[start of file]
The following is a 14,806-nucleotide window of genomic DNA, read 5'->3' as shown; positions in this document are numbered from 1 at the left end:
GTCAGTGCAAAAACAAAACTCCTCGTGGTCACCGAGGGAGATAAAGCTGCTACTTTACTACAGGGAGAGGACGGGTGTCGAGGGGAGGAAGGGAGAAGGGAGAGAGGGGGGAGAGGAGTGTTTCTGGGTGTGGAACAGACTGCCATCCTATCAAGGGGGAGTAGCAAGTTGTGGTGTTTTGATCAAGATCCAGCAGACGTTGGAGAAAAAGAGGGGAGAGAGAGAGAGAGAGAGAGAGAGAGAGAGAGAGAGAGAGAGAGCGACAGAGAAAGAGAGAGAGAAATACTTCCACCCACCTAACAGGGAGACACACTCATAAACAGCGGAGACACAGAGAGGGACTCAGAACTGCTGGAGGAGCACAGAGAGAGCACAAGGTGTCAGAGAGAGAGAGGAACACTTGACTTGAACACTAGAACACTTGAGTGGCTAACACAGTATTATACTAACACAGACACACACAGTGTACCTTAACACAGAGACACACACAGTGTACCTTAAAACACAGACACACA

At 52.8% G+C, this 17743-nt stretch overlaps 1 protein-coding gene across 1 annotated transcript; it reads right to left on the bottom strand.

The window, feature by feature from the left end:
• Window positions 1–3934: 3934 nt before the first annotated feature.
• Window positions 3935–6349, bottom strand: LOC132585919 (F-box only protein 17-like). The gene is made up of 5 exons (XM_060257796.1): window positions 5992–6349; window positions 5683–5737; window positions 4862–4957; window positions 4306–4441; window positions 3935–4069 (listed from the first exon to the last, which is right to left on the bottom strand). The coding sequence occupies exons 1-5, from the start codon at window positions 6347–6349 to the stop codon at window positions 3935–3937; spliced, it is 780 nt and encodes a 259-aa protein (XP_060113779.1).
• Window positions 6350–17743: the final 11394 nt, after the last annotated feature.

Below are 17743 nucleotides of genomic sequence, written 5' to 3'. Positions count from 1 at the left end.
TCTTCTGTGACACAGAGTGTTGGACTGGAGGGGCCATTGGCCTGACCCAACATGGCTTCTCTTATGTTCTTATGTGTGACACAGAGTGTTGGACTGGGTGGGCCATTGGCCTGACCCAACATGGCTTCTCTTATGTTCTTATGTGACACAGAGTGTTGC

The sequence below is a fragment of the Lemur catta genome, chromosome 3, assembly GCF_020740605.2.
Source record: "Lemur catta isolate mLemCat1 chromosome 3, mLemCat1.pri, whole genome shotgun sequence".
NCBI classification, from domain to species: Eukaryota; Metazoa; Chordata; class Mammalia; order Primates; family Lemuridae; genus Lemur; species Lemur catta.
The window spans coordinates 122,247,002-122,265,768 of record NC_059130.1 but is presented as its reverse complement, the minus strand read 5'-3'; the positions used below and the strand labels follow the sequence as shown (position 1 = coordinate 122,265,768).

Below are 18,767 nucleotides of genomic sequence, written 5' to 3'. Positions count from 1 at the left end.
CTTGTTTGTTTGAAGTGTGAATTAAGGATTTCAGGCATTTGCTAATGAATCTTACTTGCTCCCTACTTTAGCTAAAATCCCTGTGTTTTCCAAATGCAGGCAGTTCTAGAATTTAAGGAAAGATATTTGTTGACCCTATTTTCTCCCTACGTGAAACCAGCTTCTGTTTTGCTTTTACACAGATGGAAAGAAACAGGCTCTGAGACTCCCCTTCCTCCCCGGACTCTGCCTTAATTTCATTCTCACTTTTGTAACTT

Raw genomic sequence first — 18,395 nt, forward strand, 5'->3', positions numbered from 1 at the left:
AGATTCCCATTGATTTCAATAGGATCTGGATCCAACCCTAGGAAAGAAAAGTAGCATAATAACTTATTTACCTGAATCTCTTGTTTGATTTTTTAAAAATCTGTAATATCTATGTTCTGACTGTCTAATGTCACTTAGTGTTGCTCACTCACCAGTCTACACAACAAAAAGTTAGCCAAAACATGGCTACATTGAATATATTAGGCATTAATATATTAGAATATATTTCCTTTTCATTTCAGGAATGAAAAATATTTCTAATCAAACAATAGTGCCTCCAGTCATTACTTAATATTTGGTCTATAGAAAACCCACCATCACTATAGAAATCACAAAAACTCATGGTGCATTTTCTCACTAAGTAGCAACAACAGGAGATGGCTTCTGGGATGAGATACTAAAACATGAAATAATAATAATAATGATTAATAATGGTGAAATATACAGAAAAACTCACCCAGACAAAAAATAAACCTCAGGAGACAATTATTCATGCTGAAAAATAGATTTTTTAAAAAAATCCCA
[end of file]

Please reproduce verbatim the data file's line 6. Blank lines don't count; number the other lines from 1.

• Window positions 3935–6349, bottom strand: LOC132585919 (F-box only protein 17-like). The gene is made up of 5 exons (XM_060257796.1): window positions 5992–6349; window positions 5683–5737; window positions 4862–4957; window positions 4306–4441; window positions 3935–4069 (listed from the first exon to the last, which is right to left on the bottom strand). The coding sequence occupies exons 1-5, from the start codon at window positions 6347–6349 to the stop codon at window positions 3935–3937; spliced, it is 780 nt and encodes a 259-aa protein (XP_060113779.1).